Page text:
Accession negotiations, fight against organized crime and uncertain economic prospects

Slovenia blocking Croatia’s Accession to the EU

Croatia’s ambi­tious acces­sion agen­da that should be com­plet­ed by the end of 2009 has been jeop­ar­dised by bilat­er­al bor­der dis­putes with Slove­nia, who vetoed the open­ing and clos­ing of nego­ti­a­tions on sev­er­al chap­ters at the EU-Croa­t­ia inter­gov­ern­men­tal acces­sion con­fer­ence on the grounds that the attached doc­u­ments prej­u­dice the future bor­ders between the two states. The block­ade came as a shock to the Croa­t­ian pub­lic and the gov­ern­ment which was hope­ful that by 19 Decem­ber 2008, the ten remain­ing nego­ti­a­tion chap­ters would be opened and five chap­ters would be pro­vi­sion­al­ly closed for which the bench­marks were already met. The medi­a­tion and attempts of the French EU Pres­i­den­cy to con­vince Slove­nia to with­draw the veto failed. In the 2004 enlarge­ment round the EU left the bilat­er­al dis­putes out from the acces­sion process. After all, bilat­er­al dis­putes of Slove­nia with Croa­t­ia and with Italia over sev­er­al mat­ters did not block the acces­sion of Slove­nia to the EU. The Prime Min­is­ter Ivo Sanad­er, in his first reac­tions to the block­ade has men­tioned that this is an unprece­dent­ed sit­u­a­tion and stat­ed that “Croa­t­ia will not buy its mem­ber­ship in the EU with its territory”.[1] Pres­i­dent Mesić in his reac­tion men­tioned that the block­ade is now also a prob­lem for Brus­sels and not only for Croa­t­ia, keep­ing in mind that the oth­er 26 mem­bers were in favour for the open­ing of the remain­ing nego­ti­a­tion chapters.[2] The Croa­t­ian media also report­ed the state­ment of Kristi­na Nagy, spokes­woman of Com­mis­sion­er Olli Rehn, who expressed regrets that the efforts of the French Pres­i­den­cy failed and that Slove­nia did not accept its proposal.[3] Instead, only one chap­ter was opened and three closed, mak­ing alto­geth­er 22 opened and 7 tem­porar­i­ly closed (out of 35), which does not ade­quate­ly reflect Croatia’s pre­pared­ness for acces­sion. Sloven­ian Prime Min­is­ter Pahor pro­posed con­tin­u­a­tion of talks, which was accept­ed by Prime Min­is­ter Sanad­er under con­di­tion that the rep­re­sen­ta­tive of the Euro­pean Com­mis­sion should also be present. Czech Prime Min­is­ter Topolánek stat­ed that if the issue could not be solved bilat­er­al­ly, solu­tion for the dis­put­ed bor­ders should be found at the Inter­na­tion­al Court of Arbitration.[4] This has been the Croa­t­ian pro­pos­al for more than two years, but this idea has not been very attrac­tive to Slove­nia so far. Czech For­eign Min­is­ter Schwarzen­berg has stat­ed that the Czech Repub­lic will do all it can to enable Croa­t­ia to become a mem­ber of the EU, as this is also in the inter­est of the EU.[5] Italy also attempt­ed to assist to find a solu­tion in this dis­pute dur­ing the offi­cial vis­it of Min­is­ter of For­eign Affairs, Fran­co Frat­ti­ni to Zagreb in January.[6] Dis­cus­sions among aca­d­e­m­ic cir­cles seem to be more flex­i­ble and inno­v­a­tive than high lev­el pol­i­tics in sim­u­lat­ing pos­si­ble solu­tions at bilat­er­al con­fer­ences and meet­ings, as showed at a recent grad­u­ate stu­dent con­fer­ence joint­ly organ­ised by Zagreb and Ljubl­jana Fac­ul­ties of polit­i­cal and social sciences.[7] Most recent­ly, Olli Rehn launched an EU ini­tia­tive to form a sort of medi­a­tion coun­cil which will be head­ed by Finnish Nobel Lau­re­ate Mar­ti Ahti­s­ar­ri to assist Slove­nia and Croa­t­ia in find­ing the accept­able solu­tion for the 18 year long bor­der dis­pute and unblock the Croa­t­ian acces­sion negotiations.[8]

Fight against corruption and organized crime intensified after appointment of new ministers in the last quarter of 2008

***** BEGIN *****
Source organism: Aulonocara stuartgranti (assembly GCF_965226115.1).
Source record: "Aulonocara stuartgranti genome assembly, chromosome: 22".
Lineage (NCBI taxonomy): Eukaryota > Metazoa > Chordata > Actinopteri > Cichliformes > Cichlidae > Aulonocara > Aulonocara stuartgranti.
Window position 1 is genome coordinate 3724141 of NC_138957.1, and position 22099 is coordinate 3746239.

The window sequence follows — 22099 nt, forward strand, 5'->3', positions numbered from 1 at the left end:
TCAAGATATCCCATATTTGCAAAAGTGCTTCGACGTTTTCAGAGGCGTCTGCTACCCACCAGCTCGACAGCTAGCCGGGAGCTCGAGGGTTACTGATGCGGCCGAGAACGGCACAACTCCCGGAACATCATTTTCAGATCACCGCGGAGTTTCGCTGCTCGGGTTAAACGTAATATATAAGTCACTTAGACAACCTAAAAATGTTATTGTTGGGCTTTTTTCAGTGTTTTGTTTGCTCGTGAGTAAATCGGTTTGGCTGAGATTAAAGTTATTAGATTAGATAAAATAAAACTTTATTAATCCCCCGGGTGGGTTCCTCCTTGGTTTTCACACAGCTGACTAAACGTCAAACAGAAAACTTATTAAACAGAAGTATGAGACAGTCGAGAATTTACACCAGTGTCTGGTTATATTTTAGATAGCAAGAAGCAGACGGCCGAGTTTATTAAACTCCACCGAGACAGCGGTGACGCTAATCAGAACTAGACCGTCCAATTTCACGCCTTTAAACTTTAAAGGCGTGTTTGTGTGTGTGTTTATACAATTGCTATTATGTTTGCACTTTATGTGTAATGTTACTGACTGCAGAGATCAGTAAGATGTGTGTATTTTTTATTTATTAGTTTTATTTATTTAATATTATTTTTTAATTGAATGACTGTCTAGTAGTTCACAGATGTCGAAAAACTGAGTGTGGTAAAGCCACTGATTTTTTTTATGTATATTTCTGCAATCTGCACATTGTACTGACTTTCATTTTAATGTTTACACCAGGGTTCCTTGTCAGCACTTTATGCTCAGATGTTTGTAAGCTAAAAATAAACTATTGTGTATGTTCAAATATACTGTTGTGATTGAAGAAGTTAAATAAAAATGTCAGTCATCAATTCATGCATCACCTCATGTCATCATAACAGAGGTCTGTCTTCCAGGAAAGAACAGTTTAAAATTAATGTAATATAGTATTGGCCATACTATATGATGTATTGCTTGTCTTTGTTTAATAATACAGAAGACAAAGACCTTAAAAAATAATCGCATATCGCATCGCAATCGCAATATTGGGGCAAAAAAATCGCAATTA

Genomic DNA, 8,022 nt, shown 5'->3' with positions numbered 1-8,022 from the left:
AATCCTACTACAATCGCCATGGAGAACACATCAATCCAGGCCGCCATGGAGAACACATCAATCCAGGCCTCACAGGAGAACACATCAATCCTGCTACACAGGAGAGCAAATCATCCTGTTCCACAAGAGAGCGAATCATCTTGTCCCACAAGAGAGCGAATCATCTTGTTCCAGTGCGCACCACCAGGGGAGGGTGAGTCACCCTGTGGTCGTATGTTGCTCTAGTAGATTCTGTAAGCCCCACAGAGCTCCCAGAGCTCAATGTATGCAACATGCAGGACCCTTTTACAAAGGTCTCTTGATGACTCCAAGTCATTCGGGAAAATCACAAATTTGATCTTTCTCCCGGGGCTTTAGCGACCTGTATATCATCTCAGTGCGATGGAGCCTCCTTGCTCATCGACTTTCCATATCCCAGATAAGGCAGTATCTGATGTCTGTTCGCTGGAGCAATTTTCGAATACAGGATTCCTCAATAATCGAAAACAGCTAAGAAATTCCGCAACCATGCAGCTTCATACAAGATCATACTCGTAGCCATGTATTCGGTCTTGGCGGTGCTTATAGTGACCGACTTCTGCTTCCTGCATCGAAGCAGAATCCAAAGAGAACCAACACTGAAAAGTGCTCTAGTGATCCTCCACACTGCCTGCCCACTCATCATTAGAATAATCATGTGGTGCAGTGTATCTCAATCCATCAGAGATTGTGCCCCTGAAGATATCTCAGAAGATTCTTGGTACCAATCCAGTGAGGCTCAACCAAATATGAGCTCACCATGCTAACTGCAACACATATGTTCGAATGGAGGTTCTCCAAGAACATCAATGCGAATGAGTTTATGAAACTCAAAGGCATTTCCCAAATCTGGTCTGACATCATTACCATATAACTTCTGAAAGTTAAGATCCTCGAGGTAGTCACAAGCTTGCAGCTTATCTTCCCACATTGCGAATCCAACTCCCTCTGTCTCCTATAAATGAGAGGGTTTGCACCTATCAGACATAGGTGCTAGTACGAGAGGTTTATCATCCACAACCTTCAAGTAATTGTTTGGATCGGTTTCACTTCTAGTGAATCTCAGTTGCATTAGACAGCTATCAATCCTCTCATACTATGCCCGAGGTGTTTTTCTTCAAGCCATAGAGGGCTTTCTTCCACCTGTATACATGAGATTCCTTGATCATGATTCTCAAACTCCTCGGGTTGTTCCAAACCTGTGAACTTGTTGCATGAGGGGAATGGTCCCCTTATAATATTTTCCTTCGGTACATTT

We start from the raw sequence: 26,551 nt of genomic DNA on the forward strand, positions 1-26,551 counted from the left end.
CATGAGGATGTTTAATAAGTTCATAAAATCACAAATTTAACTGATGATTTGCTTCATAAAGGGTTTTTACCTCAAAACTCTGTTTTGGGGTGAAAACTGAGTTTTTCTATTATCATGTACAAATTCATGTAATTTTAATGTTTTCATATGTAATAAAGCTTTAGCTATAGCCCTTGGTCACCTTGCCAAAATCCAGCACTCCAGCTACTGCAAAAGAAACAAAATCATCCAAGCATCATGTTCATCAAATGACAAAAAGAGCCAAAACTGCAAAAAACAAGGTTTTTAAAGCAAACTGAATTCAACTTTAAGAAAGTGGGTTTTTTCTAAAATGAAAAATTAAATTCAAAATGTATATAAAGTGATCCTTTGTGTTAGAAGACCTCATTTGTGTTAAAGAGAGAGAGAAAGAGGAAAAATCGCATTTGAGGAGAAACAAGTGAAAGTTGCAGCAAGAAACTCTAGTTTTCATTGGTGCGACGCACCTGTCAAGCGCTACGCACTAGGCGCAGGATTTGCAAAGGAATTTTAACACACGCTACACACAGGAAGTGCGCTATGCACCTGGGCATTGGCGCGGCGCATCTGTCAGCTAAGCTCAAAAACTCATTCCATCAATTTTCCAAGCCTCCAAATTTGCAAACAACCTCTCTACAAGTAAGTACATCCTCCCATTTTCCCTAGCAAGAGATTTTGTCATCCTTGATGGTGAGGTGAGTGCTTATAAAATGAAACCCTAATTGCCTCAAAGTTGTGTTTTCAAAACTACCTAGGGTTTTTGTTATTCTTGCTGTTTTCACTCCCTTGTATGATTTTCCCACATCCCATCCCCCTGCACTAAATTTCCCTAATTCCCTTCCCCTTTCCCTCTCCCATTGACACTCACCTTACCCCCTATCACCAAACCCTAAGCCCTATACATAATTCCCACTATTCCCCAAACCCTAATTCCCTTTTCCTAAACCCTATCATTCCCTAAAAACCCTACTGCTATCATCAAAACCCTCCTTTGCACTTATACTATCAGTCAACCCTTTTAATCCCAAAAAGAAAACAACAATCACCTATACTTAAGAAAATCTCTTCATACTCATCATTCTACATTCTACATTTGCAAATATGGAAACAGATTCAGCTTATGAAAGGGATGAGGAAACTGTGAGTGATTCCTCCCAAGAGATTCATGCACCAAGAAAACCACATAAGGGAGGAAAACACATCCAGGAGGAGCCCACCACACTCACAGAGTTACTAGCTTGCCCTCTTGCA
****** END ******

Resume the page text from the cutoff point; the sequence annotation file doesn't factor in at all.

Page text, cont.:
Fight against cor­rup­tion and orga­nized crime remains amongst the top pri­or­i­ties of Croa­t­ian gov­ern­ment, espe­cial­ly after shock­ing and bru­tal mur­ders of jour­nal­ist Ivo Pukan­ic, the edi­tor of polit­i­cal week­ly Nacional and Ivana Hodak, attor­ney appren­tice and a daugh­ter of the renowned Croa­t­ian attor­ney Hodak, in Octo­ber 2008. Both mur­ders hap­pened on the streets of Zagreb, under­lin­ing the poor state and the lack of coor­di­na­tion of the police and the Min­istry of Inte­ri­or. The pub­lic pres­sure on the gov­ern­ment to take all the pos­si­ble mea­sures to ensure secu­ri­ty to ordi­nary cit­i­zens was enor­mous, result­ing in some imme­di­ate changes in the top posi­tions of the police and min­is­ters of the inte­ri­or as well of jus­tice. For the first time the Gov­ern­ment of Prime Min­is­ter Sanad­er has replaced these posi­tions with experts and not loy­al HDZ par­ty mem­bers, which was well received by gen­er­al pub­lic. Some media ana­lysts how­ev­er con­sid­er it as an ali­bi for inabil­i­ty to find a quick solu­tion to the prob­lem of orga­nized crime which is deeply root­ed and some­times even polit­i­cal­ly sponsored.[9] New appoint­ed Jus­tice Min­is­ter is Pro­fes­sor Ivan Šimonović, while Tomis­lav Kara­marko was appoint­ed as new Inte­ri­or Min­is­ter and Vladimir Faber as head of police. The new­ly appoint­ed min­is­ter Šimonović had to act quick­ly and pro­posed adop­tion of imme­di­ate leg­isla­tive changes that fur­ther strength­ened the author­i­ties of USKOK (Office for the Fight against Cor­rup­tion and Orga­nized Crime) as well as pro­ce­dures of pros­e­cu­tion and inves­tiga­tive judiciary.[10] Oth­er changes that fol­lowed were the adop­tion of changes in reg­u­la­tion includ­ing the laws that pre­vent the con­flict of inter­est, changes in court pro­ce­dures which expe­dite process­es in courts, as well as changes in leg­is­la­tion to speed up the enforce­ment and exe­cu­tion of finan­cial pro­ce­dures in favour to creditors.[11] In addi­tion, some pres­i­dents of the courts had to step down because of alle­ga­tions of cor­rup­tion, such as the pres­i­dent of Trade Court Zagreb due to detect­ed dona­tions from Zagreb Hold­ing which is against the law on courts. In the last months the court process­es final­ly start­ed for the main pro­tag­o­nists from Croa­t­ian Pri­vati­sa­tion Fund of the USKOK action mae­stro, after a year of inves­ti­ga­tion. Fur­ther­more, sev­er­al actions were under­tak­en to pros­e­cute the noto­ri­ous cas­es of cor­rup­tion at the Uni­ver­si­ty of Zagreb and Cadas­tre Registers.